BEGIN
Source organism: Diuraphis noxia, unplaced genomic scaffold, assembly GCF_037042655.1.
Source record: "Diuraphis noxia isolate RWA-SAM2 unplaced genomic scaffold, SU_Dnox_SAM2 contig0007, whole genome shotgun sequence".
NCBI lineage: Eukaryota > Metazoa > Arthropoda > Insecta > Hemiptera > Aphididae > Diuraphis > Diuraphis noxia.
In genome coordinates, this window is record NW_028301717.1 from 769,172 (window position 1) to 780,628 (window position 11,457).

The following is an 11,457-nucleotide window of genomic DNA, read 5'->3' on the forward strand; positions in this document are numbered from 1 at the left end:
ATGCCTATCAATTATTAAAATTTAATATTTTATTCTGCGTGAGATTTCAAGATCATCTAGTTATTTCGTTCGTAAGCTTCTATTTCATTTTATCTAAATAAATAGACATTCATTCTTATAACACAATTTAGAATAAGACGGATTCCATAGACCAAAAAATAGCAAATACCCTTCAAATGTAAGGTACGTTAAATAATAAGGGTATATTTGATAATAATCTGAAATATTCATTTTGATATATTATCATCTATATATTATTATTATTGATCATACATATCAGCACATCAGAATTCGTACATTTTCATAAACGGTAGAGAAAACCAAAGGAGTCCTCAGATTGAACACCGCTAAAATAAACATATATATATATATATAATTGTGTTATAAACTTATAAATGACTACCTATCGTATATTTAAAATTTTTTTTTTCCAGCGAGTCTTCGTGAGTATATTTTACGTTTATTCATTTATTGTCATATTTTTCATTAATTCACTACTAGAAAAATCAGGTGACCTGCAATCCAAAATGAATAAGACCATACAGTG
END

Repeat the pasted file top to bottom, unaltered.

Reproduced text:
Source organism: Diuraphis noxia, unplaced genomic scaffold, assembly GCF_037042655.1.
Source record: "Diuraphis noxia isolate RWA-SAM2 unplaced genomic scaffold, SU_Dnox_SAM2 contig0007, whole genome shotgun sequence".
NCBI lineage: Eukaryota > Metazoa > Arthropoda > Insecta > Hemiptera > Aphididae > Diuraphis > Diuraphis noxia.
In genome coordinates, this window is record NW_028301717.1 from 769,172 (window position 1) to 780,628 (window position 11,457).

The following is an 11,457-nucleotide window of genomic DNA, read 5'->3' on the forward strand; positions in this document are numbered from 1 at the left end:
ATGCCTATCAATTATTAAAATTTAATATTTTATTCTGCGTGAGATTTCAAGATCATCTAGTTATTTCGTTCGTAAGCTTCTATTTCATTTTATCTAAATAAATAGACATTCATTCTTATAACACAATTTAGAATAAGACGGATTCCATAGACCAAAAAATAGCAAATACCCTTCAAATGTAAGGTACGTTAAATAATAAGGGTATATTTGATAATAATCTGAAATATTCATTTTGATATATTATCATCTATATATTATTATTATTGATCATACATATCAGCACATCAGAATTCGTACATTTTCATAAACGGTAGAGAAAACCAAAGGAGTCCTCAGATTGAACACCGCTAAAATAAACATATATATATATATATAATTGTGTTATAAACTTATAAATGACTACCTATCGTATATTTAAAATTTTTTTTTTCCAGCGAGTCTTCGTGAGTATATTTTACGTTTATTCATTTATTGTCATATTTTTCATTAATTCACTACTAGAAAAATCAGGTGACCTGCAATCCAAAATGAATAAGACCATACAGTG